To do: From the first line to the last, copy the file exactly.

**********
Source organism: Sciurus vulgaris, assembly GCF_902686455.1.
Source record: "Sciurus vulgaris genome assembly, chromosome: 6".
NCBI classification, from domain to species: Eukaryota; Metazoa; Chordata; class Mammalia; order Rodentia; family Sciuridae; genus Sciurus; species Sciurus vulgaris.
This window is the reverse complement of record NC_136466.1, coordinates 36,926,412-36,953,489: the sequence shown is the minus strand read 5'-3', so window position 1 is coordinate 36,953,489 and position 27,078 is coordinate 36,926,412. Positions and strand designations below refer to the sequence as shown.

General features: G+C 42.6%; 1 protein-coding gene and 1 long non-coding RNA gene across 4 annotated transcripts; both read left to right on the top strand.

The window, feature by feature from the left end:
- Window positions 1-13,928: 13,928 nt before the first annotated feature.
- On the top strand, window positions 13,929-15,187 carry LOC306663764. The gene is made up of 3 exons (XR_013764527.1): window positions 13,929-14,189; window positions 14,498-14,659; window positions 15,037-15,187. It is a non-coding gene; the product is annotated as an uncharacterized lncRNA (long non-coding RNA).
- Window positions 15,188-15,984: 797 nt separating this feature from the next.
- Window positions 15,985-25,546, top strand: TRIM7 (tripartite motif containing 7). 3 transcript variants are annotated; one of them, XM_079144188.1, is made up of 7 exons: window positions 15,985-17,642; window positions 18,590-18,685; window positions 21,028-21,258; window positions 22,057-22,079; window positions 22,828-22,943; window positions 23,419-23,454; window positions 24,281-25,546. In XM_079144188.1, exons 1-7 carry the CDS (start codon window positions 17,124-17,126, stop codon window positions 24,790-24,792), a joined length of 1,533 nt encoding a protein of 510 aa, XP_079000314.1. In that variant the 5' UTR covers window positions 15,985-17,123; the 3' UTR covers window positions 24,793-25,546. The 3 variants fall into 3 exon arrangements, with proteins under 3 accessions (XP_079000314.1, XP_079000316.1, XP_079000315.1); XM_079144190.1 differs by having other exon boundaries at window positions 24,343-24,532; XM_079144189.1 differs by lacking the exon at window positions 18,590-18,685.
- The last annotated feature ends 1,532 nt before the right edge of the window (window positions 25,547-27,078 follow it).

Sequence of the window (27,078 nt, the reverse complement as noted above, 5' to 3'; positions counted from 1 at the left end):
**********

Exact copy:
Source organism: Sciurus vulgaris, assembly GCF_902686455.1.
Source record: "Sciurus vulgaris genome assembly, chromosome: 6".
NCBI classification, from domain to species: Eukaryota; Metazoa; Chordata; class Mammalia; order Rodentia; family Sciuridae; genus Sciurus; species Sciurus vulgaris.
This window is the reverse complement of record NC_136466.1, coordinates 36,926,412-36,953,489: the sequence shown is the minus strand read 5'-3', so window position 1 is coordinate 36,953,489 and position 27,078 is coordinate 36,926,412. Positions and strand designations below refer to the sequence as shown.

General features: G+C 42.6%; 1 protein-coding gene and 1 long non-coding RNA gene across 4 annotated transcripts; both read left to right on the top strand.

The window, feature by feature from the left end:
- Window positions 1-13,928: 13,928 nt before the first annotated feature.
- On the top strand, window positions 13,929-15,187 carry LOC306663764. The gene is made up of 3 exons (XR_013764527.1): window positions 13,929-14,189; window positions 14,498-14,659; window positions 15,037-15,187. It is a non-coding gene; the product is annotated as an uncharacterized lncRNA (long non-coding RNA).
- Window positions 15,188-15,984: 797 nt separating this feature from the next.
- Window positions 15,985-25,546, top strand: TRIM7 (tripartite motif containing 7). 3 transcript variants are annotated; one of them, XM_079144188.1, is made up of 7 exons: window positions 15,985-17,642; window positions 18,590-18,685; window positions 21,028-21,258; window positions 22,057-22,079; window positions 22,828-22,943; window positions 23,419-23,454; window positions 24,281-25,546. In XM_079144188.1, exons 1-7 carry the CDS (start codon window positions 17,124-17,126, stop codon window positions 24,790-24,792), a joined length of 1,533 nt encoding a protein of 510 aa, XP_079000314.1. In that variant the 5' UTR covers window positions 15,985-17,123; the 3' UTR covers window positions 24,793-25,546. The 3 variants fall into 3 exon arrangements, with proteins under 3 accessions (XP_079000314.1, XP_079000316.1, XP_079000315.1); XM_079144190.1 differs by having other exon boundaries at window positions 24,343-24,532; XM_079144189.1 differs by lacking the exon at window positions 18,590-18,685.
- The last annotated feature ends 1,532 nt before the right edge of the window (window positions 25,547-27,078 follow it).

Sequence of the window (27,078 nt, the reverse complement as noted above, 5' to 3'; positions counted from 1 at the left end):